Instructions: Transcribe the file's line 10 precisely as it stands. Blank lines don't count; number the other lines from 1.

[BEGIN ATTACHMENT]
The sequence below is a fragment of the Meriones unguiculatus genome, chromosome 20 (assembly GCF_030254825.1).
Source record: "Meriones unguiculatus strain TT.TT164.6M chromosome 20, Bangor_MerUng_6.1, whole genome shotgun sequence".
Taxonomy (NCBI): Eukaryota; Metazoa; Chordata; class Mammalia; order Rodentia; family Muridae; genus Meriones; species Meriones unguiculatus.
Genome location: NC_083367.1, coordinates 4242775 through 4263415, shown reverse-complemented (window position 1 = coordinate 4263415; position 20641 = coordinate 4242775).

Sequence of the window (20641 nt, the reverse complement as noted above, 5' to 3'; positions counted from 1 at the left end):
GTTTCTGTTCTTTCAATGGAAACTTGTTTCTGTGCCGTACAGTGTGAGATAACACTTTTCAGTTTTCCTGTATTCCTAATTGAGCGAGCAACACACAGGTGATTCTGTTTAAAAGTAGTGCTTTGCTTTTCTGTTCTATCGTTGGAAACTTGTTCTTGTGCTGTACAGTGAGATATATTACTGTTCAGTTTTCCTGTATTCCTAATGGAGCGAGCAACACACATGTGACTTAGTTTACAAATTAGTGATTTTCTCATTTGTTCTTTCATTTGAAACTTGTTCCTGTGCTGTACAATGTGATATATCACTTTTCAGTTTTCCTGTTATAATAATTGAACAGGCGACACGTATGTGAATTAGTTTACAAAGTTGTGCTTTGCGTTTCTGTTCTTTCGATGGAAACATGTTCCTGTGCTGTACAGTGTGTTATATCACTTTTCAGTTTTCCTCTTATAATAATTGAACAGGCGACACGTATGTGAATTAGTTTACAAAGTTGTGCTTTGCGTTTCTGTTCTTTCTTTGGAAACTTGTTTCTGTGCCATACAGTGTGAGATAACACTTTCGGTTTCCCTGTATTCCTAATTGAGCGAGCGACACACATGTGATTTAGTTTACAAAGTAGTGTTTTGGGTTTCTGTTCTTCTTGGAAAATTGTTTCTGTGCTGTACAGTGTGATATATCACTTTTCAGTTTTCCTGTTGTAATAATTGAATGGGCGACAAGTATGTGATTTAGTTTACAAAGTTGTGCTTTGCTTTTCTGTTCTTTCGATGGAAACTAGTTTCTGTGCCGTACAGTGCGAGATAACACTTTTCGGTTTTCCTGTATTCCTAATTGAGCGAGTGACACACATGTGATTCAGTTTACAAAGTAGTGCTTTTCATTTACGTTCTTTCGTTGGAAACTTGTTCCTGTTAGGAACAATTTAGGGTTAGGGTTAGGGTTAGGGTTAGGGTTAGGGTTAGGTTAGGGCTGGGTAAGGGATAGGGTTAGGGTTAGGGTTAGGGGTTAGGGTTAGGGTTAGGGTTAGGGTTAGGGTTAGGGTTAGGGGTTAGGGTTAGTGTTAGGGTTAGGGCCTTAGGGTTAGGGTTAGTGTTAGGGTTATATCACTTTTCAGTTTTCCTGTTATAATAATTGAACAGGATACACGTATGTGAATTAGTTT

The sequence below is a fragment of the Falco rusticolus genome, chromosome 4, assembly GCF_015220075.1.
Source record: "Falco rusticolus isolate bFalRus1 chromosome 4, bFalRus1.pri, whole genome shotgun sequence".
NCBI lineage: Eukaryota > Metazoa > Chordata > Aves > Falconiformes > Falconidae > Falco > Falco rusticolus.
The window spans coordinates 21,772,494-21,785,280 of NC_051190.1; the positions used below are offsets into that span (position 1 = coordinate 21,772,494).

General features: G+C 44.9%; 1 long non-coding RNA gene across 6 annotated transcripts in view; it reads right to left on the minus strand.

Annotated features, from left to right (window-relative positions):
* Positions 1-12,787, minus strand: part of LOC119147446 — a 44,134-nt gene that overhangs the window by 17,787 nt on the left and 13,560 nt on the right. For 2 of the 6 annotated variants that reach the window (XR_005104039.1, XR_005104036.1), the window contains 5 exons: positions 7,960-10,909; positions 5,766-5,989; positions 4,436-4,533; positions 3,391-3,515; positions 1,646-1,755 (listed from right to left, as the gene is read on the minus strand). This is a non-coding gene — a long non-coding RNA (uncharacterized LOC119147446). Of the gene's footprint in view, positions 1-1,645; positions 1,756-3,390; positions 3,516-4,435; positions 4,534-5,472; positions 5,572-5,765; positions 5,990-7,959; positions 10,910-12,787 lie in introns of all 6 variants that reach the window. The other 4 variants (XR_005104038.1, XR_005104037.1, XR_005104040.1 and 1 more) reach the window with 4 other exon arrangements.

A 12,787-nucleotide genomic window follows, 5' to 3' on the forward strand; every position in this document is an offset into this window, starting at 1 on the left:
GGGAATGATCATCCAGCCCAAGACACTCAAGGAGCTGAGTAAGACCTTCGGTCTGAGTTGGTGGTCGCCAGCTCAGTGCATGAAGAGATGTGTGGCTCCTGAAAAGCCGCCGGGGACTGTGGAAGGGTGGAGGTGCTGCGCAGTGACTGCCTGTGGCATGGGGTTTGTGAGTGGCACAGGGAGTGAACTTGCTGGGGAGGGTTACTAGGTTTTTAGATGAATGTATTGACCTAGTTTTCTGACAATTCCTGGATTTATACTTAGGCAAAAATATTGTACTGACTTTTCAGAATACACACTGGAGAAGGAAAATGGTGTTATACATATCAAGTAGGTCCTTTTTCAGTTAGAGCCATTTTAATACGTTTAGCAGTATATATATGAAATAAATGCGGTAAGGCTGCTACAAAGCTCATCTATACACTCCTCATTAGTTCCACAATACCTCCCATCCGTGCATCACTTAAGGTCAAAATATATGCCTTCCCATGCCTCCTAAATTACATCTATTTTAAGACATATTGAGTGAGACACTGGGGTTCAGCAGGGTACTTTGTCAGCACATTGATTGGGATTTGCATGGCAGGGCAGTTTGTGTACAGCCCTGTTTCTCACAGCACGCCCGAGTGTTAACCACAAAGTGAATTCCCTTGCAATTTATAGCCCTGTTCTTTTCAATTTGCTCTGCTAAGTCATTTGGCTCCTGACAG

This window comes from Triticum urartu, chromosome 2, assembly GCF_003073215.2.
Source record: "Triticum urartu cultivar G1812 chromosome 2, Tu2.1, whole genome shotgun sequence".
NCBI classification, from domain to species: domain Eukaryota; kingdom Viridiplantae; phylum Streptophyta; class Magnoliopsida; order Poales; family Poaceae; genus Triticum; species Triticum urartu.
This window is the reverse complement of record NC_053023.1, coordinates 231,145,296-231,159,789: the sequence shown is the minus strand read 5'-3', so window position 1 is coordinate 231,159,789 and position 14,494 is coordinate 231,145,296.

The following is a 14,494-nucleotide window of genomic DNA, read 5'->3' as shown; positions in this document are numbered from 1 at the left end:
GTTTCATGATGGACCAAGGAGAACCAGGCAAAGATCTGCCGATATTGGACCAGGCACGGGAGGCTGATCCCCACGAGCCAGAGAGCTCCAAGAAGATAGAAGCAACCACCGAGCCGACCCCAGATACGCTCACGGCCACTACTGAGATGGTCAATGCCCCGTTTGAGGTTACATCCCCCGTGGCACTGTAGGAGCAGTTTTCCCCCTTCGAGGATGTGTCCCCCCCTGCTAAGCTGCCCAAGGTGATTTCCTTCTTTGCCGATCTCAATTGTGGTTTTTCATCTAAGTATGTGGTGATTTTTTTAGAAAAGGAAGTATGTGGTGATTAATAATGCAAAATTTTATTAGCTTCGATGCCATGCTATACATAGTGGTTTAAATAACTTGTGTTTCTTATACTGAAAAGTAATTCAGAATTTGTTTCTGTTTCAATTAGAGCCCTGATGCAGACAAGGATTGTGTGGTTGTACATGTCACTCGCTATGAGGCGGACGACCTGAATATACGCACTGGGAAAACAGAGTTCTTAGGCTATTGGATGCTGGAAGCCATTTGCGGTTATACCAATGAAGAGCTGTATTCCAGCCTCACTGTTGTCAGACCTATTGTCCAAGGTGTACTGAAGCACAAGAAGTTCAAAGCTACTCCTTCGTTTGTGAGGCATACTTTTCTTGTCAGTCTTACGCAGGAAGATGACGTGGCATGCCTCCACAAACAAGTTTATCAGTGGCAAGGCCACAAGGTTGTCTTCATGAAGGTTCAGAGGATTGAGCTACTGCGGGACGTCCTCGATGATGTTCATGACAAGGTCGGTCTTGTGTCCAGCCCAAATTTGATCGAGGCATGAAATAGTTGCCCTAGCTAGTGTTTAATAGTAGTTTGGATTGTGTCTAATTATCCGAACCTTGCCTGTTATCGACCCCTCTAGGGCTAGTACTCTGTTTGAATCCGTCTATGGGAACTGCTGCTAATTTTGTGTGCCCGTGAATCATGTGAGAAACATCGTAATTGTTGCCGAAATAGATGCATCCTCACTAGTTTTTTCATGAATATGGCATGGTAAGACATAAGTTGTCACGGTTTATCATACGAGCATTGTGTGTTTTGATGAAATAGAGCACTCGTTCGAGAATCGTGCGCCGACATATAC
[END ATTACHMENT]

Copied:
The window spans coordinates 21,772,494-21,785,280 of NC_051190.1; the positions used below are offsets into that span (position 1 = coordinate 21,772,494).